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AVN Responds to American Family Association

<i>AVN</i> Responds to American Family Association

James L. Lambert, a self-described "former pornography addict" who now sells mortgages, posted a column Tuesday on OneNewsNow, the American Family Association's successor to its daily AgapePress e-mailer, which covers the news (and occasionally makes it up) from a conservative religious perspective.

Lambert's column, "Perspectives: Left's hysteria growing in closing months of the Bush administration," ("closing months"? Try 21 of them!) charges that "Editors of Adult Video News, the porn industry's advocacy magazine, claim the 'religious right' and President Bush are drawing America into a theocracy."

That's a pretty strange way to phrase it, since what "Editors of Adult Video News" have actually claimed is that the religious right and President Bush have declared full-scale war on secular America. They're attempting to turn the executive and judicial branches of the government into arms of the Southern Baptist Convention through everything from federal judge and Supreme Court nominees to the establishment of the Office of Faith-Based and Community Initiatives which reports directly to the president.

But since Lambert apparently denies that this is going on, we thought we'd take a short stroll through the religio-conservative emails we received that same day to see what evidence they might contain that might bolster AVN's contention.

First, there's a special email from Family Research Council (FRC), exhorting its readers to "Thank President Bush Now for Defending the Unborn!" Bush, you see, has "courageously" sent a letter to the majority leaders of both houses of Congress "vowing to veto any legislation that would force U.S. taxpayers to fund the destruction of human life." Now, you might think – well, hope, anyway – that the Prez was referring to some promise to veto any bills that would continue funding the war in Iraq, where over 3200 American human lives have been snuffed and tens of thousands wounded ... but no; FRC wants readers to thank him for promising to veto federal funding for "research that requires the killing of human embryos" a.k.a. embryonic stem-cell research.

"Unfortunately," notes FRC, "due to the change in who controls Congress, we can expect leftwing efforts to undermine pro-life provisions in several spending bills." Since FRC's definition of "pro-life" stops at a woman's labia, we think it's safe to classify its advocacy for "pro-life provisions in several spending bills" as yet another attempt to bring conservative (if not fundamentalist) religious views to bear on the supposedly secular federal budget process.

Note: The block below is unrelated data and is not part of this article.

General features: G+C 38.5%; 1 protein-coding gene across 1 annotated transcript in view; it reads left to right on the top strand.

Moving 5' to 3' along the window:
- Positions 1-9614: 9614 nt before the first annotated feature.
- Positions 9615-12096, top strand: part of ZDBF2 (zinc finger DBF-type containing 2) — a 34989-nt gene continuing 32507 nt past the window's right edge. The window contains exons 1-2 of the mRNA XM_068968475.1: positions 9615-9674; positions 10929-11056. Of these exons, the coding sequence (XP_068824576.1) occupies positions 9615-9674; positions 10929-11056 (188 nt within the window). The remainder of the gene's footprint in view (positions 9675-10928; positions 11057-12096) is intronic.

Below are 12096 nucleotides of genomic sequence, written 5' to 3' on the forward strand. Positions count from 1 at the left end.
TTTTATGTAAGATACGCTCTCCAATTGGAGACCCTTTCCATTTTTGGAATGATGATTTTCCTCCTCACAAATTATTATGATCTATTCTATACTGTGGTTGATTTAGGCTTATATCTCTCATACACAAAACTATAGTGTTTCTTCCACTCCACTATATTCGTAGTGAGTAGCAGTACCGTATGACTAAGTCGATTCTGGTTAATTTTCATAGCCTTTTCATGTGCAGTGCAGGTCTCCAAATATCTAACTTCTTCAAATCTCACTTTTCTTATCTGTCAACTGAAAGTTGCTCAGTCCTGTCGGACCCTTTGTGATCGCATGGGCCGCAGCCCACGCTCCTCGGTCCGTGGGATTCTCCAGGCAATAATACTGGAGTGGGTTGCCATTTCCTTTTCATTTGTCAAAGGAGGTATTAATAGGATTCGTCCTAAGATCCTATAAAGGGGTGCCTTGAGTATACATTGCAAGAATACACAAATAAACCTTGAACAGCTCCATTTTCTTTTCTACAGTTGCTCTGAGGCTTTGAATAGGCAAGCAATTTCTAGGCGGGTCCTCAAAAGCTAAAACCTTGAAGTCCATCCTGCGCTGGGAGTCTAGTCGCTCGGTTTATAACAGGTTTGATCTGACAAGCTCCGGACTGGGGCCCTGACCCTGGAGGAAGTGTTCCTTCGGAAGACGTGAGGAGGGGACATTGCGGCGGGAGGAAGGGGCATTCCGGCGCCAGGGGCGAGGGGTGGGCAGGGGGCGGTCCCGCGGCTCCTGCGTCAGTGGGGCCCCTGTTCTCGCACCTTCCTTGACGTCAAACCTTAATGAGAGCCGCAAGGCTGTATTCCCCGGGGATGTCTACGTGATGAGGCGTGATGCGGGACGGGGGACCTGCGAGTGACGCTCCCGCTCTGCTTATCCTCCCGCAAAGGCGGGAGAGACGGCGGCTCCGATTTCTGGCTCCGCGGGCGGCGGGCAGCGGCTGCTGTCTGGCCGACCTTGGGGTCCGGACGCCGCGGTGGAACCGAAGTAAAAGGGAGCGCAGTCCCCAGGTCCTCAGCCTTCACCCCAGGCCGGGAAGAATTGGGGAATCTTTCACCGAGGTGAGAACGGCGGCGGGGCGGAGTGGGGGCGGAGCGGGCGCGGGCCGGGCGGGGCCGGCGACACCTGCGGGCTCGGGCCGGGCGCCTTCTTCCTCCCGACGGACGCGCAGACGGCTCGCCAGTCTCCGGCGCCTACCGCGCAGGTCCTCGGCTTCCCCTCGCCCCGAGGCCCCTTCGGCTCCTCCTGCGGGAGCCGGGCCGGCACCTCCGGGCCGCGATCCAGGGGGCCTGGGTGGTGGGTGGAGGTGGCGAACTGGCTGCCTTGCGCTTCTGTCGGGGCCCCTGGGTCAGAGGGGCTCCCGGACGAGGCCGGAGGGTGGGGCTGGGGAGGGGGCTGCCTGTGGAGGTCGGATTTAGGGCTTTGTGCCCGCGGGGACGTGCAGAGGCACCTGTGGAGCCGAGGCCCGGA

OneNewsNow itself is another reliable advocate for more religion in government, and for the past several weeks, various articles have railed against federal "hate crimes" legislation, which would make it a crime for anyone to "willfully cause[] bodily injury to any person or, through the use of fire, a firearm, or an explosive or incendiary device, attempt[] to cause bodily injury to any person, because of the actual or perceived religion, national origin, gender, sexual orientation, gender identity or disability of any person," but would exempt "any expressive conduct protected from legal prohibition by, or any activities protected by the free speech or free exercise clauses of, the First Amendment to the Constitution." [Emphasis added]

In other words, clergy can rail all they want from the pulpit about how Leviticus 20:13 prescribes that, "If a man also lie with mankind, as he lieth with a woman, both of them have committed an abomination: they shall surely be put to death" – that's protected speech. What the Act doesn't protect is those parishioners then going to their local bar and beating the shit out of one of its patrons because those good Christians (or Jews) think that person is a "fuckin' queer."

But, notes a story on OneNewsNow, "Representatives from groups like the Southern Baptist Convention, Concerned Women for America, Vision America, and Jews Against Anti-Christian Defamation held a press conference in Washington, DC, to voice their displeasure with what they view as an attack on Christian expression."

Hey, "press conference ... to voice their displeasure" – no problem! It's the American way! But then, as so often happens with these articles, the lunatic fringe takes over:

"Janet Folger of the ministry Faith 2 Action says the hate crimes bill passed by the House is aimed at pastors or anyone else who has the 'audacity' to disagree with the homosexual agenda," the article recounts. "'Mike is standing at a football bar, or he's standing at a restaurant, watching a game,' she posits; 'Bruce comes out of the restroom, and he's touching up his makeup. He's a cross-dresser with red-nail polish and a five o'clock shadow. He comes out and hits on Mike. Maybe he puts his arm around him or maybe he brushes or puts his hand through his hair.' The average man would 'maybe want to push off such unwelcome advances,' Folger observes. However, she warns, 'That, if you touch him, is a hate crime.'"